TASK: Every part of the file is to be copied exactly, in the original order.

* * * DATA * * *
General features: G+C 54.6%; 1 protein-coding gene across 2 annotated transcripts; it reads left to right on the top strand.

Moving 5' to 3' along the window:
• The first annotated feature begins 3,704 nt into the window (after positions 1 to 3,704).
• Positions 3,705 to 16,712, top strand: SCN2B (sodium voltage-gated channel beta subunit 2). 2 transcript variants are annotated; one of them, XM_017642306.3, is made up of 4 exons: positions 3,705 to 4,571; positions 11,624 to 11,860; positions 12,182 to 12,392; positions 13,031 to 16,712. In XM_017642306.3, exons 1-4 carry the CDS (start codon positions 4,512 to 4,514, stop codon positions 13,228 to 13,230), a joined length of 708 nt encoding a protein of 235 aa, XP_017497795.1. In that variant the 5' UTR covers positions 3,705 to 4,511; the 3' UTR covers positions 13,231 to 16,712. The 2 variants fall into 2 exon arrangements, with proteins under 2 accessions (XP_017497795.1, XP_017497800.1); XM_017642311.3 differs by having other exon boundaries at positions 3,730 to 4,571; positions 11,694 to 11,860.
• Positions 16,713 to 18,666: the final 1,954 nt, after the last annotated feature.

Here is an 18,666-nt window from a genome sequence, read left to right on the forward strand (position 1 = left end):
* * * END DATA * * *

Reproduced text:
General features: G+C 54.6%; 1 protein-coding gene across 2 annotated transcripts; it reads left to right on the top strand.

Moving 5' to 3' along the window:
• The first annotated feature begins 3,704 nt into the window (after positions 1 to 3,704).
• Positions 3,705 to 16,712, top strand: SCN2B (sodium voltage-gated channel beta subunit 2). 2 transcript variants are annotated; one of them, XM_017642306.3, is made up of 4 exons: positions 3,705 to 4,571; positions 11,624 to 11,860; positions 12,182 to 12,392; positions 13,031 to 16,712. In XM_017642306.3, exons 1-4 carry the CDS (start codon positions 4,512 to 4,514, stop codon positions 13,228 to 13,230), a joined length of 708 nt encoding a protein of 235 aa, XP_017497795.1. In that variant the 5' UTR covers positions 3,705 to 4,511; the 3' UTR covers positions 13,231 to 16,712. The 2 variants fall into 2 exon arrangements, with proteins under 2 accessions (XP_017497795.1, XP_017497800.1); XM_017642311.3 differs by having other exon boundaries at positions 3,730 to 4,571; positions 11,694 to 11,860.
• Positions 16,713 to 18,666: the final 1,954 nt, after the last annotated feature.

Here is an 18,666-nt window from a genome sequence, read left to right on the forward strand (position 1 = left end):